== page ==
Investing decisions are made from a mosaic of data, yet synthesizing what matters can be tough. Enter the Fool poll. We show you the big headlines; you tell us what's factoring into your investing decisions and help your fellow Fools in the process.

Mark who? In what looks like a bid to purge all remnants of the Hurd era from Hewlett-Packard's (NYSE: HPQ) institutional memory, new chief executive Leo Apotheker announced a series of executive changes yesterday. Let's review:

  • Peter Bocian, who joined HP in 2008 after a brief stint at Starbucks, is out as chief administrative officer. He and Hurd worked together at NCR (NYSE: NCR) for most of Hurd's 25 years at the company.
  • Randy Mott, who joined HP from Dell (Nasdaq: DELL) three months into Hurd's reign as CEO, is out as chief information officer.
  • Ann Livermore, a 29-year vet of HP and one of the tech industry's most respected executives, is stepping down as head of HP's enterprise business and moving to the board of directors. Her duties will be split between Dave Donatelli (servers, storage, networking) and Bill Veghte (software). Both men are recent hires -- Donatelli in 2009, Veghte in 2010 -- and will join sales chief Jan Zadak in reporting directly to Apotheker from now on.

HP says in a press release that the changes align HP to "better capitalize on strategic market opportunities." Hogwash. Take it from a PR pro who used to write junk like that; these moves are Apotheker putting his imprimatur on the business and nothing more.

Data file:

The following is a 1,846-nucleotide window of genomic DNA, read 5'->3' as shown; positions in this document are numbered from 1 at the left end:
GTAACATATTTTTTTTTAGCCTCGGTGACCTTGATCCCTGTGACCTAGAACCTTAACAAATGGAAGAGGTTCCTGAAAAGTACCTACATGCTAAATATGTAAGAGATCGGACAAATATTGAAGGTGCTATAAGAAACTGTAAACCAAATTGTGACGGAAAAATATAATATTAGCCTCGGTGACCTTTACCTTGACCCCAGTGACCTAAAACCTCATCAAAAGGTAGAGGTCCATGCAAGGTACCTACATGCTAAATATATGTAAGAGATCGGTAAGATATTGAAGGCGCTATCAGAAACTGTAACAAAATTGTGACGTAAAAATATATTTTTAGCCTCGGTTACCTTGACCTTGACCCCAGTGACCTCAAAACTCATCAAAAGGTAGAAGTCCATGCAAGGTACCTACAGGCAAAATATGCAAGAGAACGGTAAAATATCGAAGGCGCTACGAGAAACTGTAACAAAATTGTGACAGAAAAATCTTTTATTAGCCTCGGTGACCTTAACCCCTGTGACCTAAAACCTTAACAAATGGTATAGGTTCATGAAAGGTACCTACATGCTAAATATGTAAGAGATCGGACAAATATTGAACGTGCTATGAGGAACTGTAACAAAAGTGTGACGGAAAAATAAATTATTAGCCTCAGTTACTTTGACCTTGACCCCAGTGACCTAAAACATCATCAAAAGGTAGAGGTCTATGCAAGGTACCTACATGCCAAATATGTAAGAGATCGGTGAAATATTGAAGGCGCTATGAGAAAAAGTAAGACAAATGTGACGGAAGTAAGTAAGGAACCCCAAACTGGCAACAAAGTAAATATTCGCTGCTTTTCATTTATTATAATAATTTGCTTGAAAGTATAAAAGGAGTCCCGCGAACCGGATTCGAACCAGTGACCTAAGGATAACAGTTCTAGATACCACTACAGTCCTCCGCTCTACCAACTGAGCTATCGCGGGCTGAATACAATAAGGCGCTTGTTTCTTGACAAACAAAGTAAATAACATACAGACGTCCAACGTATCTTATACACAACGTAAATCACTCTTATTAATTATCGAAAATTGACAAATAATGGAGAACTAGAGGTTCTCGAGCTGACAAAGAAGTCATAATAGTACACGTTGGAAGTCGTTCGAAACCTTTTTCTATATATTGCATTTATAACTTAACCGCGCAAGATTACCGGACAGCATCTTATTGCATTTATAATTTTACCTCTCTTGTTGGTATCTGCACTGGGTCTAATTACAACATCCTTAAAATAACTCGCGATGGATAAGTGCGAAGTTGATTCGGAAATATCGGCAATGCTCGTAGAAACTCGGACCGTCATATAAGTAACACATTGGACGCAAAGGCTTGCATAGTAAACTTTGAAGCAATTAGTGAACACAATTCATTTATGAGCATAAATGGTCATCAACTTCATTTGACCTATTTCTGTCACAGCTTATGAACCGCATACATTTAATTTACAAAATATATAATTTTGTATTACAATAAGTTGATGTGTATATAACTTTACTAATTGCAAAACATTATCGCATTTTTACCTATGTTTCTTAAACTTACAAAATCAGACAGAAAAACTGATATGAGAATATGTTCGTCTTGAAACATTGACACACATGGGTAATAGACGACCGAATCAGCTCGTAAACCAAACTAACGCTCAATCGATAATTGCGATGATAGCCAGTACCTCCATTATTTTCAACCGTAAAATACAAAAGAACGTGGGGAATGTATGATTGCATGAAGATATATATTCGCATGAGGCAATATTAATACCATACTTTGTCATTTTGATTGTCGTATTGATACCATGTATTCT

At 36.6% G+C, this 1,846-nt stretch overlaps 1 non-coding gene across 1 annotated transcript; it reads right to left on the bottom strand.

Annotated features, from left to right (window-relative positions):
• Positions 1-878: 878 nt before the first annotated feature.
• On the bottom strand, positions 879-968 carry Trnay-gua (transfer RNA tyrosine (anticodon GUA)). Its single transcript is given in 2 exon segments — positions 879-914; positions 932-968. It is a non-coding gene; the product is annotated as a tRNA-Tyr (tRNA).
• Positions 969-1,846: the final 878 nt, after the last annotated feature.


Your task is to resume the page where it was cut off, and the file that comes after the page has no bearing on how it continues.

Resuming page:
It's one of several steps he's taken and could still take. But is it the right one? I'm not sure. At one time, Livermore was the only internal candidate seriously considered to replace former HP chief Lew Platt.

If only she had. Instead, Platt's retirement led to four and a half years of disastrous stewardship under Carly Fiorina. Will Apotheker fare better? You tell us. Please vote in the poll below, and then leave a comment to tell us what you think of Apotheker's HP.

Fool contributor Tim Beyers is a member of the Motley Fool Rule Breakers stock-picking team. He didn't own shares in any of the companies mentioned in this article at the time of publication. Check out Tim's portfolio holdings and Foolish writings, or connect with him on Twitter as @milehighfool. You can also get his insights delivered directly to your RSS reader.

The Motley Fool owns shares of Starbucks. Motley Fool newsletter services have recommended buying shares of Starbucks. Try any of our Foolish newsletter services free for 30 days. We Fools may not all hold the same opinions, but we all believe that considering a diverse range of insights makes us better investors. The Motley Fool has a disclosure policy.